Christian Winslow's Address at Graham Berkeleyís Memorial Service
Grace Church in New York City, October 12 2001

Death is Nothing At All
by Canon Henry Scott Holland

Death is nothing at all 
I have only slipped away into the next room. 
I am I and you are you; 
Whatever we were to each other, that we still are. 
Call me by my old familar name, 
Speak to me in the easy way which you always used. 
Put no difference in your tone, 
wear no forced air of solemnity or sorrow. 
Laugh as we always laughed 
At the little jokes we enjoy together. 
Pray smile, think of me, pray for me. 
Let my name be ever the household word it always was, 
Let it be spoken without effect 
Without the trace of a shadow upon it. 
Life means all that it ever was, 
There is an unbroken continuity. 
What is death but a negligible accident? 
Why should I be out of mind because I am out of sight? 
I am waiting for you for an interval, somewhere very near, 
Just around the corner. 

All is well. 

Henry Scott Holland. 1847-1918 Canon of St. Paulís Cathedral.    

One of Grahamís most admirable qualities was his ability to connect with people.  Graham had the unique gift to befriend all sorts of people on many different levels.  Graham was close to each one of us here and this, of course, is why we are all here today.  Grahamís living legacy to us is the friendships he forged.  Those of us who learned the news of Grahamís death have begun connecting the relationships to one another by email, by web site, by phone and now  here in church.  It is indeed bittersweet to meet the many people who have always  known each other only through Grahamís stories Ė and gross exaggerations.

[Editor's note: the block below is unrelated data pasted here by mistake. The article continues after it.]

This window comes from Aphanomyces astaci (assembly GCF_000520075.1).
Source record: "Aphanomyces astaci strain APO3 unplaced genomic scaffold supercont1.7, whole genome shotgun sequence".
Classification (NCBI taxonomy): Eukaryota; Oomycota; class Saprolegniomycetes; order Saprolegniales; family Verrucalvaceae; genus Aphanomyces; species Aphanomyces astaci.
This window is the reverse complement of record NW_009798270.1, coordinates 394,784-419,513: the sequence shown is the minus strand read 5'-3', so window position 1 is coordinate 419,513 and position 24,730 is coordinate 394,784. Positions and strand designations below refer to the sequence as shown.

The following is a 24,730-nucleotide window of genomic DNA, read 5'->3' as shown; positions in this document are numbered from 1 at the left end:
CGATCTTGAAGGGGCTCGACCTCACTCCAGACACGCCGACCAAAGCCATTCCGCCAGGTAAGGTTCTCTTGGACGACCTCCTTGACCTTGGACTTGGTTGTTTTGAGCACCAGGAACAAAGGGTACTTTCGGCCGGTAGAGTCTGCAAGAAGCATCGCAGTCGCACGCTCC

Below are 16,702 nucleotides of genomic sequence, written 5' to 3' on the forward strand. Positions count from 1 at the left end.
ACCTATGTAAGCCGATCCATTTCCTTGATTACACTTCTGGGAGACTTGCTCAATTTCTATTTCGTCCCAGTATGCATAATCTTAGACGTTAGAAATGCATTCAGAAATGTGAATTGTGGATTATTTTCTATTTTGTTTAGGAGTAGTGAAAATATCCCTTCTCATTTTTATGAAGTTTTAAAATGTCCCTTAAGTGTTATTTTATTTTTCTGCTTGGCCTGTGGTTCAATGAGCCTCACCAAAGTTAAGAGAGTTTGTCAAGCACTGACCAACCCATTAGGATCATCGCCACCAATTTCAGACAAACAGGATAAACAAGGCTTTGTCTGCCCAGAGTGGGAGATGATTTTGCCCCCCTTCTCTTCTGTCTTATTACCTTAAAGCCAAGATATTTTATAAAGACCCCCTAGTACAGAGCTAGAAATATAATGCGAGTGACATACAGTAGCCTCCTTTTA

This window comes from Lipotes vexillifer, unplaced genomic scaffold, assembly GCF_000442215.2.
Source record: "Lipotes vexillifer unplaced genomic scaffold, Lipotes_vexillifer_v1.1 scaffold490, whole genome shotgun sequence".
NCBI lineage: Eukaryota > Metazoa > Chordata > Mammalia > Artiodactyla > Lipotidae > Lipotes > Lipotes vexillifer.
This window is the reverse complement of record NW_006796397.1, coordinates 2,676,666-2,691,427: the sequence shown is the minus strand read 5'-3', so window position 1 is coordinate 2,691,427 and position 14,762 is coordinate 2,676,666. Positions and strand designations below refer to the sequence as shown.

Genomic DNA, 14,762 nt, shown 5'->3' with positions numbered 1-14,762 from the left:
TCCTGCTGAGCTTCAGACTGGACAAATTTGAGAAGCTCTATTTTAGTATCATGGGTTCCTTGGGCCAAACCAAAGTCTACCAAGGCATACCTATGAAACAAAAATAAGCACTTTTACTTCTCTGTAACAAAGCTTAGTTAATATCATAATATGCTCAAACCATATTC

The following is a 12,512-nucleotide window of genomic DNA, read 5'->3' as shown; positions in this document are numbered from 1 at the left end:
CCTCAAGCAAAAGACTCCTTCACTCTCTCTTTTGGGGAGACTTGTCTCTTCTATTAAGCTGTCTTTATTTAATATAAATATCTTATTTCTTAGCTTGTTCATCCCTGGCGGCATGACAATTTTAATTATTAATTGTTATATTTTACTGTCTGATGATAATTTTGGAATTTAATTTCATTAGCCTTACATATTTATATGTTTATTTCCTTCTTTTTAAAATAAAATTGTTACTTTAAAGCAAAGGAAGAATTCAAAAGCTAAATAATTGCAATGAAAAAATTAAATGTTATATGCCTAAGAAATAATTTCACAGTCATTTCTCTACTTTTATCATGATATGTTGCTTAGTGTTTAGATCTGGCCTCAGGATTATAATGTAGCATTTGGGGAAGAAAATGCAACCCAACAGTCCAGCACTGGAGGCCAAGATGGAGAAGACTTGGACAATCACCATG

All of us who knew Graham, know of his love for music.  One of the fondest memories I have is of a violin solo that Graham gave after a fabulous dinner we made (he made) for friends. I remember thinking that it was one of the most civilized, beautiful moments of my life.  And, of course, many of us know the flip side Ė being dragged to the opera and then hearing the ensuing musical critique.  Graham was nothing if not a perfectionist.

At the request of his family and in tribute to his gift and love for music, a scholarship fund is being  established in memory of Graham.  This fund will permit a violin student in Grahamís hometown to attend The Royal College of Music in London, where Graham once studied.  Please refer to your program for information.  

Iíd like to recognize Grahamís family, Pauline and Charles Berkeley, and his brothers Chris and  Roger.  I know you know what a special man we all consider Graham to be.  To his many friends here, life goes on and so does our continuing love for our friend.